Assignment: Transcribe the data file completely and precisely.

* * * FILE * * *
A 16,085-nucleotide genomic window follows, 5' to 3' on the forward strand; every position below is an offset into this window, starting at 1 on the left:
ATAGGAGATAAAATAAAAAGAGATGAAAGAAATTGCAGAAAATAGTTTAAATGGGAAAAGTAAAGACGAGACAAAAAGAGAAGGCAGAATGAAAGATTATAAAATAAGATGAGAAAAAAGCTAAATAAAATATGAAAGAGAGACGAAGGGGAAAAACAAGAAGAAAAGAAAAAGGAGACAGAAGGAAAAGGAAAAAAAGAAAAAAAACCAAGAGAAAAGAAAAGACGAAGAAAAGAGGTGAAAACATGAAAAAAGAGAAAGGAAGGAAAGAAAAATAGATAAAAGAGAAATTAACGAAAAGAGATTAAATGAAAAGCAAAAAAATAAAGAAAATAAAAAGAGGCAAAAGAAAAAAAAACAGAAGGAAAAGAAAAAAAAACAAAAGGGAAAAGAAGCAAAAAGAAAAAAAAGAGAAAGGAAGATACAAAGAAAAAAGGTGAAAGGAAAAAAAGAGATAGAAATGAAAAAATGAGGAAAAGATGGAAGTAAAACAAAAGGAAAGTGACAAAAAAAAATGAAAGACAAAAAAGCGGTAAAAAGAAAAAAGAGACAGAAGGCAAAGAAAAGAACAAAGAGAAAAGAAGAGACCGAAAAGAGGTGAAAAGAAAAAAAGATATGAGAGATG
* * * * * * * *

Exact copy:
A 16,085-nucleotide genomic window follows, 5' to 3' on the forward strand; every position below is an offset into this window, starting at 1 on the left:
ATAGGAGATAAAATAAAAAGAGATGAAAGAAATTGCAGAAAATAGTTTAAATGGGAAAAGTAAAGACGAGACAAAAAGAGAAGGCAGAATGAAAGATTATAAAATAAGATGAGAAAAAAGCTAAATAAAATATGAAAGAGAGACGAAGGGGAAAAACAAGAAGAAAAGAAAAAGGAGACAGAAGGAAAAGGAAAAAAAGAAAAAAAACCAAGAGAAAAGAAAAGACGAAGAAAAGAGGTGAAAACATGAAAAAAGAGAAAGGAAGGAAAGAAAAATAGATAAAAGAGAAATTAACGAAAAGAGATTAAATGAAAAGCAAAAAAATAAAGAAAATAAAAAGAGGCAAAAGAAAAAAAAACAGAAGGAAAAGAAAAAAAAACAAAAGGGAAAAGAAGCAAAAAGAAAAAAAAGAGAAAGGAAGATACAAAGAAAAAAGGTGAAAGGAAAAAAAGAGATAGAAATGAAAAAATGAGGAAAAGATGGAAGTAAAACAAAAGGAAAGTGACAAAAAAAAATGAAAGACAAAAAAGCGGTAAAAAGAAAAAAGAGACAGAAGGCAAAGAAAAGAACAAAGAGAAAAGAAGAGACCGAAAAGAGGTGAAAAGAAAAAAAGATATGAGAGATG